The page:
• Optionally, sensor device 600 may include a filter 604, wherein filter 604 may be configured to selectively remove certain frequencies of an output signal from sensor 602. In one implementation, filter 604 is an analog filter with filter characteristics of low-pass, high-pass, or band-pass, or filter 604 is a digital filter, and/or combinations thereof. The output of sensor 602 may be transmitted to filter 604, wherein, in one implementation, the output of an analog sensor 602 will be in the form of a continuous, time-varying voltage signal with changing frequency and amplitude. In one implementation, the amplitude of the voltage signal corresponds to a magnitude of acceleration, and the frequency of the output signal corresponds to the number of changes in acceleration per unit time. However, the output of sensor 602 may alternatively be a time-varying voltage signal corresponding to one or more different sensor types. Furthermore, the output of sensor 602 may be an analog or digital signal represented by, among others, an electrical current, a light signal, and a sound signal, or combinations thereof.
  • Filter 604 may be configured to remove those signals corresponding to frequencies outside of a range of interest for gesture recognition, and/or activity recognition by a gesture monitoring device, such as device 400. For example, filter 604 may be used to selectively remove high frequency signals over, for example, 100 Hz, which represent motion of sensor 602 at a frequency beyond human capability. In another implementation, filter 604 may be used to remove low-frequency signals from the output of sensor 602 such that signals with frequencies lower than those associated with a user gesture are not processed further by sensor device 600.
  • Filter 604 may be referred to as a “pre-filter”, wherein filter 604 may remove one or more frequencies from a signal output of sensor 602 such that activity processor 606 does not consume electrical energy processing data that is not representative of a gesture or activity performed by the user. In this way, pre-filter 604 may reduce overall power consumption by sensor device 600 or a system of which sensor device 600 is part of.
  • In one implementation, the output of filter 604 is transmitted to both activity processor 606 and gesture recognition processor 608. When sensor device 600 is powered-on in a first state and electrical energy is supplied from power supply 612, both activity processor 606 and gesture recognition processor 608 may receive a continuous-time output signal from sensor 602, wherein the output signal may be filtered by filter 604 before being received by activity processor 606 and gesture recognition processor 608. In another implementation, the sensor data received by gesture recognition processor 608 is not filtered by filter 604 whereas sensor data received by activity processor 606 has been filtered by filter 604. In yet another implementation, when sensor device 600 is powered-on in a second state, activity processor 606 and gesture recognition processor 608 receive an intermittent signal from sensor 602. Those skilled in the art will also appreciate that one or more processors (e.g., processor 606 and/or 608) may analyze data obtained from a sensor other than sensor 602.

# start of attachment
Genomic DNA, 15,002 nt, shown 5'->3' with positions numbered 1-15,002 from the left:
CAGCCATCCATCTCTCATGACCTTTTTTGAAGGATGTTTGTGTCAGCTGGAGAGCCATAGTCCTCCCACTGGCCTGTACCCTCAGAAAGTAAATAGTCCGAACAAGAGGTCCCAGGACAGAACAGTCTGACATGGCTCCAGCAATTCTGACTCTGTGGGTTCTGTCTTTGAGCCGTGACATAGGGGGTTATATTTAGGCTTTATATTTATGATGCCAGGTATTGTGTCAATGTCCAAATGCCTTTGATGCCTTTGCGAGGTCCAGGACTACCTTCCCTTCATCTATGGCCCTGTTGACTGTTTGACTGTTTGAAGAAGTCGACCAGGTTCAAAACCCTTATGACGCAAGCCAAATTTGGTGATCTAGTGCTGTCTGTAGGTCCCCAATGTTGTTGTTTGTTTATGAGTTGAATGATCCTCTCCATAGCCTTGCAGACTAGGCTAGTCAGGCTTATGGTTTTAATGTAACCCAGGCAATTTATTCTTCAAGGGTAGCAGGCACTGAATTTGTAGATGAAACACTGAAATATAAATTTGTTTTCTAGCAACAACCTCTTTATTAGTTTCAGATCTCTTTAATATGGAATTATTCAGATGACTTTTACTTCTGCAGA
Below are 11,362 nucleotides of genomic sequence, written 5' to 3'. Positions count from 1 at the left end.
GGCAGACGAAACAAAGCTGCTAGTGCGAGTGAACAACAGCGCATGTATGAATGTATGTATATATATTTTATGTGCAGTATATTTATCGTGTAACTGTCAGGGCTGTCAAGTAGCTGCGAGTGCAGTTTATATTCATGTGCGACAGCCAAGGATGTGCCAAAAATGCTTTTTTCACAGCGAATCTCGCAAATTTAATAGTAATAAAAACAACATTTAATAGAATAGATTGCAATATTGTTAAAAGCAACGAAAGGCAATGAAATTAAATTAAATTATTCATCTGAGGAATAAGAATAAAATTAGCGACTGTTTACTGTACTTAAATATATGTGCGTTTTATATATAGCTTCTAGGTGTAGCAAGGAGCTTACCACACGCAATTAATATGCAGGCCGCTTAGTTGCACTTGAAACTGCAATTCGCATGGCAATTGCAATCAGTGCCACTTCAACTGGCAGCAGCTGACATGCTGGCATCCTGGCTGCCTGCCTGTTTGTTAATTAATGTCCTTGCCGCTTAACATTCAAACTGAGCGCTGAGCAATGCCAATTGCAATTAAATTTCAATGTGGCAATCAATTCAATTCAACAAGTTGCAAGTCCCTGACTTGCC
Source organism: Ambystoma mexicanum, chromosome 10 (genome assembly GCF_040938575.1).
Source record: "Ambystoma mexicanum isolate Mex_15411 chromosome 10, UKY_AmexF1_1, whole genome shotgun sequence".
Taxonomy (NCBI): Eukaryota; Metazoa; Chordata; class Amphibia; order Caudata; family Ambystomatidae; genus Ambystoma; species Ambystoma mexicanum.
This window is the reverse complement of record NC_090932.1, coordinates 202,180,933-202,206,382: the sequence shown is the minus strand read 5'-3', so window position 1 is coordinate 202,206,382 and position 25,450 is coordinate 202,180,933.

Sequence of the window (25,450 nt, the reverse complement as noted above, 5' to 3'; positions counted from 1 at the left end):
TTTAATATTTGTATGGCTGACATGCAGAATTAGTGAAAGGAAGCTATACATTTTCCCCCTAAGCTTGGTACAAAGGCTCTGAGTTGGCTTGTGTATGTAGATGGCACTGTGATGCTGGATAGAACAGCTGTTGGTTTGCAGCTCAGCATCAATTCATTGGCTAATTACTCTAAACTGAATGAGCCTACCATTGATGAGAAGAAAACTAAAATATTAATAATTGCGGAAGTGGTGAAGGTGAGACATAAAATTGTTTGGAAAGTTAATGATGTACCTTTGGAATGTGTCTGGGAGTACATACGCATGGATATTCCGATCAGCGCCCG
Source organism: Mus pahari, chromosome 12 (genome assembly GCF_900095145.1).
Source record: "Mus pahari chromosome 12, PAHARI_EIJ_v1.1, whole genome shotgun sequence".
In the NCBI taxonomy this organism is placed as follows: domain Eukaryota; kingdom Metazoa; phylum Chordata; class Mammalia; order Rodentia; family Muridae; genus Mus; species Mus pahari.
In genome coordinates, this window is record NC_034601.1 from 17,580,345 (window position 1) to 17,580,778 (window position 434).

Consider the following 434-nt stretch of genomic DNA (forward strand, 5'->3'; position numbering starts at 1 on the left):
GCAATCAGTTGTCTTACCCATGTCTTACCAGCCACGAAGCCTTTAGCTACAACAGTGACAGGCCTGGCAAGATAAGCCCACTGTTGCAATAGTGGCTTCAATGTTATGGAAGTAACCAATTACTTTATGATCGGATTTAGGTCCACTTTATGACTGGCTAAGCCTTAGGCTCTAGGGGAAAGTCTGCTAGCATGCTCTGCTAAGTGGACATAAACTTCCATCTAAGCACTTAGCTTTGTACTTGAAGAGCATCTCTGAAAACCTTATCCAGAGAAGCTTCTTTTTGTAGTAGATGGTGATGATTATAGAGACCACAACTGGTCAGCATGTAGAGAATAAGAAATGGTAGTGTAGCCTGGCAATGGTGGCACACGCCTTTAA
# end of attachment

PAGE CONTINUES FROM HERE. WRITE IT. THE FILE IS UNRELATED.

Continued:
• Memory 610, which may be similar to system memory 212 from FIG. 2, may be used to store computer-executable instructions for carrying out one or more processes executed by activity processor 606 and/or gesture recognition processor 608. Memory 610 may include, but is not limited to, random access memory (RAM), read only memory (ROM), and include one or more of solid-state memory, optical or magnetic storage, and/or any other medium that can be used to store electronic information. Memory 610 is depicted as a single and separate block in FIG. 6, but it will be understood that memory 610 may represent one or more memory types which may be the same, or differ from one another. Additionally, memory 610 may be omitted from sensor device 600 such that the executed instructions are stored on the same integrated circuit as one or more of activity processor 606 and gesture recognition processor 608.